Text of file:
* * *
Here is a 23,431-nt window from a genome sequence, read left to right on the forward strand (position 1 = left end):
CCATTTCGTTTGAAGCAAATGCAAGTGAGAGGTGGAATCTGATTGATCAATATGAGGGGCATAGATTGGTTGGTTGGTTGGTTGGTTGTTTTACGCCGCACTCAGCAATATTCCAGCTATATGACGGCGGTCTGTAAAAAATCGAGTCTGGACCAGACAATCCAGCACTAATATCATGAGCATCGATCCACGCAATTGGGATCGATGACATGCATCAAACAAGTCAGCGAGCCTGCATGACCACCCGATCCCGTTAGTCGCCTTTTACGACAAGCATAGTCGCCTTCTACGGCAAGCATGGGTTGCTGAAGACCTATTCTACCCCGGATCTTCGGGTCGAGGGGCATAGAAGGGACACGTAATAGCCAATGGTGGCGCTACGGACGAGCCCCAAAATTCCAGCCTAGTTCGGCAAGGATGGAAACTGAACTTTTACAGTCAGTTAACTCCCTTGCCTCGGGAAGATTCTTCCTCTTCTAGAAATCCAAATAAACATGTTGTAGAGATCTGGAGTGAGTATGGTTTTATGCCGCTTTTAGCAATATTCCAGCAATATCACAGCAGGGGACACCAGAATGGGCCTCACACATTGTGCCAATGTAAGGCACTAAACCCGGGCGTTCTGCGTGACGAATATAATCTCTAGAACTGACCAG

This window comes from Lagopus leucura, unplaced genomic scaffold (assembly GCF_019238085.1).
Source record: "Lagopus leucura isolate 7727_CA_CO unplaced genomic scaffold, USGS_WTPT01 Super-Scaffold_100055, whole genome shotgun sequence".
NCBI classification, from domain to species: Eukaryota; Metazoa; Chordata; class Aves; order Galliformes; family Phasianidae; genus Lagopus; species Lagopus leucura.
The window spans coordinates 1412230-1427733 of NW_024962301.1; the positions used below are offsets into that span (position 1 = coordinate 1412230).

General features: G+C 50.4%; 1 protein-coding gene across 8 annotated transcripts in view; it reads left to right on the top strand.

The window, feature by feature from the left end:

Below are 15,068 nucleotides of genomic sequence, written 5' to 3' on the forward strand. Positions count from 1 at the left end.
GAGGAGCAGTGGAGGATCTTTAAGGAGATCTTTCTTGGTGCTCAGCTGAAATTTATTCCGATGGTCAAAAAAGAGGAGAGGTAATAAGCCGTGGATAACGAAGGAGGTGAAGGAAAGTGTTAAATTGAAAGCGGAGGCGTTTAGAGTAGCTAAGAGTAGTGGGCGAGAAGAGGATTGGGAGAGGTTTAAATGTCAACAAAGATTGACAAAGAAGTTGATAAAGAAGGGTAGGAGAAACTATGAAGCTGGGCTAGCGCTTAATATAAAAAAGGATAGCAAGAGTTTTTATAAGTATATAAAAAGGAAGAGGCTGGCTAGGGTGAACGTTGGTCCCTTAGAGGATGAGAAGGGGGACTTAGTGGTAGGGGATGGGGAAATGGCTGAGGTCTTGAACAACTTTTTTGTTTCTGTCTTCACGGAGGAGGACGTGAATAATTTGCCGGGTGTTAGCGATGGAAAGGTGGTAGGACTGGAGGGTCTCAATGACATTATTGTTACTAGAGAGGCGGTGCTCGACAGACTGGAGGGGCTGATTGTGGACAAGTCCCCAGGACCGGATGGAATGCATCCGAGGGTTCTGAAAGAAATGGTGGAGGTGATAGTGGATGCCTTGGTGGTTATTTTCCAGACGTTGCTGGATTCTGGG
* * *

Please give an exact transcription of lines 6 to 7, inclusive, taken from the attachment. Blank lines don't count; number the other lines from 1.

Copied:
The window spans coordinates 1412230-1427733 of NW_024962301.1; the positions used below are offsets into that span (position 1 = coordinate 1412230).

General features: G+C 50.4%; 1 protein-coding gene across 8 annotated transcripts in view; it reads left to right on the top strand.